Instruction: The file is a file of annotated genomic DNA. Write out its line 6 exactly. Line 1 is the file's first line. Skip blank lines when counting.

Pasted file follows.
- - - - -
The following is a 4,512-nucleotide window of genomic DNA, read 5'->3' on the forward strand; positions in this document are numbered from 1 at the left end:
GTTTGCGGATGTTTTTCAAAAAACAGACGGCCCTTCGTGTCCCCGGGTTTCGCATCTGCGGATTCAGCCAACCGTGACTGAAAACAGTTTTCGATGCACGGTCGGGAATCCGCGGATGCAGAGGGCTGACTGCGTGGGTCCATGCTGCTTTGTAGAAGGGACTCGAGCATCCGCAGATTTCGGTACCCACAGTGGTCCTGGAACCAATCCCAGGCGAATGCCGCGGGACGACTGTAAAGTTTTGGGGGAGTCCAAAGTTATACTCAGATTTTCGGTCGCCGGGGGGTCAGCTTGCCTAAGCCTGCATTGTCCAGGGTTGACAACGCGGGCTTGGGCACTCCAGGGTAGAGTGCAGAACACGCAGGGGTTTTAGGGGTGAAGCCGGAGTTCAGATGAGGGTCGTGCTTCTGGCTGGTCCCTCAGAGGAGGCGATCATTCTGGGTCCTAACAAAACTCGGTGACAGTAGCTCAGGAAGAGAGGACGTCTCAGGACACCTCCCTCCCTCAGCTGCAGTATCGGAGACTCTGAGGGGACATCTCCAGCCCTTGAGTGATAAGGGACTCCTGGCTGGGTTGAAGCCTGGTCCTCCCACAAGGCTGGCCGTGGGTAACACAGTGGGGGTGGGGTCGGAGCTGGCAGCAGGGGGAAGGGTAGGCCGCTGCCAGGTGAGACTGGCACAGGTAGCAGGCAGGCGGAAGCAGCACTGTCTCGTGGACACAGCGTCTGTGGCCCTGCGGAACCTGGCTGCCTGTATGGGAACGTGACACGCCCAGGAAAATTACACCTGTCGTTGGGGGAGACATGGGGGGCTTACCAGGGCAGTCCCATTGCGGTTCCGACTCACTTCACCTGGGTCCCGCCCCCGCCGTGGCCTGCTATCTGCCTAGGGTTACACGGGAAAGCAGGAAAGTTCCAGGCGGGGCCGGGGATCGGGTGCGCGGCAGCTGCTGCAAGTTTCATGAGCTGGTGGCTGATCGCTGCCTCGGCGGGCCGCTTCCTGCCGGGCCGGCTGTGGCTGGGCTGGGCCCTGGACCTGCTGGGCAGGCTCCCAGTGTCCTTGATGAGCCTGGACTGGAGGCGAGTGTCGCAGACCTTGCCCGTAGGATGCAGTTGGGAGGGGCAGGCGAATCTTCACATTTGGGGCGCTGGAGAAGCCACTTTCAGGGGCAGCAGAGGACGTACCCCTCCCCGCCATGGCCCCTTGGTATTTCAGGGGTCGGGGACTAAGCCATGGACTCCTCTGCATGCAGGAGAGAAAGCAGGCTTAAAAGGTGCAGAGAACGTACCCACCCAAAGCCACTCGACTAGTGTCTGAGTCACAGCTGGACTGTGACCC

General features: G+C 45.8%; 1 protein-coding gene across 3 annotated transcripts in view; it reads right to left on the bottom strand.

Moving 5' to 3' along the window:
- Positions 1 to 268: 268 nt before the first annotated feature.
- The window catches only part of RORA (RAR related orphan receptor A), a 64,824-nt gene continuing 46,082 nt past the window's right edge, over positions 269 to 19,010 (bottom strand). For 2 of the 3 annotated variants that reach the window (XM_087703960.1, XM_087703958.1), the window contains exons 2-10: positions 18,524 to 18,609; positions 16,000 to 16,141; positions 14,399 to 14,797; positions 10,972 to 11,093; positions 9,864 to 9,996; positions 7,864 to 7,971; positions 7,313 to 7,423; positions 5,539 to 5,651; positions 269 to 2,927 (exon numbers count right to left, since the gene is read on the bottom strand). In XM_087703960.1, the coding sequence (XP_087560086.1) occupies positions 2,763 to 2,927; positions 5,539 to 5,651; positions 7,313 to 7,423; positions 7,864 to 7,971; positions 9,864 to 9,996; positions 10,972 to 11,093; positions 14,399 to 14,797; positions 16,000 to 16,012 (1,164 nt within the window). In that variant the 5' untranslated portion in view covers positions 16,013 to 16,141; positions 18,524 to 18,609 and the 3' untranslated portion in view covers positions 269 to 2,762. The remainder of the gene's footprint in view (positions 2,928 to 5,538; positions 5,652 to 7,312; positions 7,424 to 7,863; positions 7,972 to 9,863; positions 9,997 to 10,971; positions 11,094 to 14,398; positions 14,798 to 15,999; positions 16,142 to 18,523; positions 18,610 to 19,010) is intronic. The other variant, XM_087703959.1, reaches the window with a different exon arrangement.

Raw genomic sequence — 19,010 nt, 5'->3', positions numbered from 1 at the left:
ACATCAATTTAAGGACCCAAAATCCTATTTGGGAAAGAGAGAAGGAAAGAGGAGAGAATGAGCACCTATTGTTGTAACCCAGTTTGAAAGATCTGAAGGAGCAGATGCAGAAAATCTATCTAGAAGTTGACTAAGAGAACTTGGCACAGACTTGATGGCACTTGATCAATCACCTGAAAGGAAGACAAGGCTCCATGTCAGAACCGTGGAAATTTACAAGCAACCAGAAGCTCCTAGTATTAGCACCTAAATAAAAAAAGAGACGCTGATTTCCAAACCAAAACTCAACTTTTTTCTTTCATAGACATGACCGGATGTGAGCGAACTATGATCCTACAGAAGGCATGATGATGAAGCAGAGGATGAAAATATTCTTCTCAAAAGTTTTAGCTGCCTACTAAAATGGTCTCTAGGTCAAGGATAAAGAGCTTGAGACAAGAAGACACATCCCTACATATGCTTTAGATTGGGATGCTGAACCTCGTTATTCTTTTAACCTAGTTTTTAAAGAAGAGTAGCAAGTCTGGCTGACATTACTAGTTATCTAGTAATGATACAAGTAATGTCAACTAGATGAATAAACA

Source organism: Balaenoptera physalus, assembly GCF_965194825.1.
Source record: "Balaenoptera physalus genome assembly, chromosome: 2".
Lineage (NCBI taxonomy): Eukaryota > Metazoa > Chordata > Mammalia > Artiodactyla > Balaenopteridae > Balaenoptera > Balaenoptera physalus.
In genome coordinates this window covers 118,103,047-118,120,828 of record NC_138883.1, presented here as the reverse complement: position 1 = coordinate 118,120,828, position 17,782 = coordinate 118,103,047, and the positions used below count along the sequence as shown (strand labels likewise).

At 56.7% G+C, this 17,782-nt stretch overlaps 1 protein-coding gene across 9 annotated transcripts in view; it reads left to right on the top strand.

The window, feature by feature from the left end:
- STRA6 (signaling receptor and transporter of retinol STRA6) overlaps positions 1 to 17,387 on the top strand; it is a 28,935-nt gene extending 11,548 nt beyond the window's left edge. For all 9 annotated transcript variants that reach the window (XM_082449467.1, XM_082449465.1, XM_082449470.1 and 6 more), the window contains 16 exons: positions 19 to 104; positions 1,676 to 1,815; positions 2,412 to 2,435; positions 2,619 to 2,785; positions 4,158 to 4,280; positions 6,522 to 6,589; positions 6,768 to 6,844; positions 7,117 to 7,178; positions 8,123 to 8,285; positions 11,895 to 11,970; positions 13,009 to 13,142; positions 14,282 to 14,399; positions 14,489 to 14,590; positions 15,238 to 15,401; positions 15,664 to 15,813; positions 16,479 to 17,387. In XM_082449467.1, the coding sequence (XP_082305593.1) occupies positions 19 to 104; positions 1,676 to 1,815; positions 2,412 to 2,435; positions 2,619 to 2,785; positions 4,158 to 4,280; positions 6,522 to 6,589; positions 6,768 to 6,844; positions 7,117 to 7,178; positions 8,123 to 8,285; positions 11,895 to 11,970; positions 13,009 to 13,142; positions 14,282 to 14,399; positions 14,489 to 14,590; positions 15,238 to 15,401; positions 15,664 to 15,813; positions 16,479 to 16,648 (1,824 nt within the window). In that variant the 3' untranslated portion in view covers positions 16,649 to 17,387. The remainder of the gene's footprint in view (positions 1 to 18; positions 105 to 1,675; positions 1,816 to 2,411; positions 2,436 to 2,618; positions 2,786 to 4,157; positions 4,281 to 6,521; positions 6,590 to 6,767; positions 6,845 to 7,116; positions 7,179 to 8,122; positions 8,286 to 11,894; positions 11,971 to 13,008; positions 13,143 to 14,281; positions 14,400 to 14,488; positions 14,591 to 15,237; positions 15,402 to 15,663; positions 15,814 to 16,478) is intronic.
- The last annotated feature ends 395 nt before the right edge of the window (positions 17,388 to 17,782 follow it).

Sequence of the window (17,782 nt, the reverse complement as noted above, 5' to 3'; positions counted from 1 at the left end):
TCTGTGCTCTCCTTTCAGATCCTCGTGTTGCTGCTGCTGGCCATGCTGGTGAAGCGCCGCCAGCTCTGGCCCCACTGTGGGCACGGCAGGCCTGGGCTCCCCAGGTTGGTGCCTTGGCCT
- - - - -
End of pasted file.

- The window catches only part of RORA (RAR related orphan receptor A), a 64,824-nt gene continuing 46,082 nt past the window's right edge, over positions 269 to 19,010 (bottom strand). For 2 of the 3 annotated variants that reach the window (XM_087703960.1, XM_087703958.1), the window contains exons 2-10: positions 18,524 to 18,609; positions 16,000 to 16,141; positions 14,399 to 14,797; positions 10,972 to 11,093; positions 9,864 to 9,996; positions 7,864 to 7,971; positions 7,313 to 7,423; positions 5,539 to 5,651; positions 269 to 2,927 (exon numbers count right to left, since the gene is read on the bottom strand). In XM_087703960.1, the coding sequence (XP_087560086.1) occupies positions 2,763 to 2,927; positions 5,539 to 5,651; positions 7,313 to 7,423; positions 7,864 to 7,971; positions 9,864 to 9,996; positions 10,972 to 11,093; positions 14,399 to 14,797; positions 16,000 to 16,012 (1,164 nt within the window). In that variant the 5' untranslated portion in view covers positions 16,013 to 16,141; positions 18,524 to 18,609 and the 3' untranslated portion in view covers positions 269 to 2,762. The remainder of the gene's footprint in view (positions 2,928 to 5,538; positions 5,652 to 7,312; positions 7,424 to 7,863; positions 7,972 to 9,863; positions 9,997 to 10,971; positions 11,094 to 14,398; positions 14,798 to 15,999; positions 16,142 to 18,523; positions 18,610 to 19,010) is intronic. The other variant, XM_087703959.1, reaches the window with a different exon arrangement.